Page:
Preeclampsia: Damage may be seen in the eyes decades after pregnancy

A new research shows that women with a history of preeclampsia still had increased protein in their urine, a sign of kidney damage.

The eyes can reveal the damage caused by preeclampsia, even decades after a pregnancy. A new study has shown that women who had the pregnancy-related condition, may have higher risk of heart disease later in life.

What is preeclampsia?

The British Heart Foundation (BHT) describes preeclampsia as when the placenta doesn’t get enough blood from the mother’s body. The BHT’s data shows that the condition affects up to one in 25 pregnancies in the UK. The exact cause is not known, but the main signs pointing to the condition are:

  • High blood pressure
  • High protein levels in the urine

Some women also experience severe headaches, pain below the ribs and vision problems, the BHT website states. If not managed properly, the condition can result in serious complications for both mother and child.

Preeclampsia is when the placenta doesn’t get enough blood from the mother’s body. Getty/SEBASTIAN KAULITZKI/SCIENCE PHOTO LIBRARY

What’s new?

A recent study published in the American Heart Association’s journal Circulation suggests that small vessel, or microvascular, disease may account for increased risk of heart disease in affected women later in life.

The study’s lead author, and cardiologist, Dr. Michael Honigberg said:

There's a growing recognition that microvascular disease is a strong underlying component of cardiovascular disease for people in midlife and later life. one might reasonably ask, if a woman has had some sort of microvascular complication earlier in life in the setting of pregnancy, is something abnormal about that woman in terms of her microvascular function and health later in life?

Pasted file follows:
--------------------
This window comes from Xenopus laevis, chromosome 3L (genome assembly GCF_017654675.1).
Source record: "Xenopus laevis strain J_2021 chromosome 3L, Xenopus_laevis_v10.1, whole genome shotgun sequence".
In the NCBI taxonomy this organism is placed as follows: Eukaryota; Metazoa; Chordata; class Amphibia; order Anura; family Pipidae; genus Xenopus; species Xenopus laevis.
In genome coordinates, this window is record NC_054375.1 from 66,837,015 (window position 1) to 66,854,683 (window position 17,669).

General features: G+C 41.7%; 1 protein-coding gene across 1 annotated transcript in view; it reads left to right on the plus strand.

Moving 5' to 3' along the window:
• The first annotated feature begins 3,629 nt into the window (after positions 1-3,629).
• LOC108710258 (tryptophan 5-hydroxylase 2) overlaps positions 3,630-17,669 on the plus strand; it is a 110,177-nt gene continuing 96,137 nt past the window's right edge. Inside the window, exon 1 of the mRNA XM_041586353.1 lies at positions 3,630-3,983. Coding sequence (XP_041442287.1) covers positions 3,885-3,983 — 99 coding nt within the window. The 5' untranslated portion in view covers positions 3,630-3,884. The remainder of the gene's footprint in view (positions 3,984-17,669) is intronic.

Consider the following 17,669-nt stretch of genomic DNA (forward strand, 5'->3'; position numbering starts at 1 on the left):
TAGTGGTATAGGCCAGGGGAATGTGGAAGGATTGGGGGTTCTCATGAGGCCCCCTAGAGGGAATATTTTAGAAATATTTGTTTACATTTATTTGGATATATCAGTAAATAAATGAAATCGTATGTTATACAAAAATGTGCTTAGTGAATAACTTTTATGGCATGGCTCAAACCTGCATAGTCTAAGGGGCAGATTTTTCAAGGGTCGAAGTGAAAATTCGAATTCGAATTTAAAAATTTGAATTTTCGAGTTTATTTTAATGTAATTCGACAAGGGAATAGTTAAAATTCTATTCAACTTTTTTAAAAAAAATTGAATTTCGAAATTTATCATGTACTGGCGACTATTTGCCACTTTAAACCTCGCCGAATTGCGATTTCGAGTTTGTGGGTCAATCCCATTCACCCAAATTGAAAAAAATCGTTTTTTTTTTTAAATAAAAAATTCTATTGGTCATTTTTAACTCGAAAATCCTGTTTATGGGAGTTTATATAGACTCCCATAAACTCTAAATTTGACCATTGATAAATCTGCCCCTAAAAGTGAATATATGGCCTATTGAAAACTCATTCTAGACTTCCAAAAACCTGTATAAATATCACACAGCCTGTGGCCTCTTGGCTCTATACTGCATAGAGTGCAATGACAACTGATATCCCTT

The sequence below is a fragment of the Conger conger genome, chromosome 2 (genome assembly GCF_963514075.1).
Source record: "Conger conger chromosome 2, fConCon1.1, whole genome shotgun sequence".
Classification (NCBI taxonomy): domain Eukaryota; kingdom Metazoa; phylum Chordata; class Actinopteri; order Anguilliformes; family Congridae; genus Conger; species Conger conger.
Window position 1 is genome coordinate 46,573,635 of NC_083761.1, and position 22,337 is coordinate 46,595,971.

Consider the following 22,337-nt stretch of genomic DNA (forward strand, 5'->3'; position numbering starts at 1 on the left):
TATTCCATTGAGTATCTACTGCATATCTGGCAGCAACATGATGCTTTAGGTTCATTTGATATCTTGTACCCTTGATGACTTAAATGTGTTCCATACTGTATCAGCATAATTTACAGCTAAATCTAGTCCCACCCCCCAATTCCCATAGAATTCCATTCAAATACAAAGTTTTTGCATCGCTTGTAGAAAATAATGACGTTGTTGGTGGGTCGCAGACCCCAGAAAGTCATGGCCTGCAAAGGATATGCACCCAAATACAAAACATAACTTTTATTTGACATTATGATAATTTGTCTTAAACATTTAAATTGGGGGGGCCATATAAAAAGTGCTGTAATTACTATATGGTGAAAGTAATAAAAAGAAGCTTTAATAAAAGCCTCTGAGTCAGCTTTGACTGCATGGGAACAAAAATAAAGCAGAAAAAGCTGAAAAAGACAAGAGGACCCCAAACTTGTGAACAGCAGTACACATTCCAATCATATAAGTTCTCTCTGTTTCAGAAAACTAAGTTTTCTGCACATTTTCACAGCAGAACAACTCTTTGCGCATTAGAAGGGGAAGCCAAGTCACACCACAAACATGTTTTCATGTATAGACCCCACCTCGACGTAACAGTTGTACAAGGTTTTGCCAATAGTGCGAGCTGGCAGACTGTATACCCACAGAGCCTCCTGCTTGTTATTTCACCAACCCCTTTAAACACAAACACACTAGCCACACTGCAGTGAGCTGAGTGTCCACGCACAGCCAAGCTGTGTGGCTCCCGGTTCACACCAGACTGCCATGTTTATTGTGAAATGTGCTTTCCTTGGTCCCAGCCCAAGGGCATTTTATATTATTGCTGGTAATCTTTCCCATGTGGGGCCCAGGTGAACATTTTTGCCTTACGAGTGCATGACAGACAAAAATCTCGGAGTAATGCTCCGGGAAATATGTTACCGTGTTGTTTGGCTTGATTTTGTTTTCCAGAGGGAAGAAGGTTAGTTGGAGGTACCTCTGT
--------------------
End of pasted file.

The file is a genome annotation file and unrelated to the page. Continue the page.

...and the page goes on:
Researchers studied data from 14,000 women in their 50s, mostly white, and found that those who had a history of preeclampsia still had increased protein in the urine, a sign of kidney damage, reported.

They also had a much lower density of the tiny blood vessels in the eye, which an earlier study had linked to conditions such as high blood pressure, heart failure, kidney failure, Type 2 diabetes and sleep apnoea.

Women who have had preeclampsia have a higher risk of getting heart disease. Getty/Siro Rodenas Cortes

What does this mean?

Researchers believe that pictures of the retina may be a useful tool to predict risk for numerous conditions. A senior author on the research team, Dr. Pradeep Natarajan said:

It's challenging to look at microvascular disease in the heart directly because you would need to do more involved cardiac tests. So here we have the ability to look at microvascular changes at low cost through another vascularized organ. Further understanding may help develop new therapies to address this process.

However, the team believes more work needs to be done to determine how much the findings apply to other races and ethnicities, as this one mainly focused on white women. Previous research has shown that black women are the most likely to develop preeclampsia.

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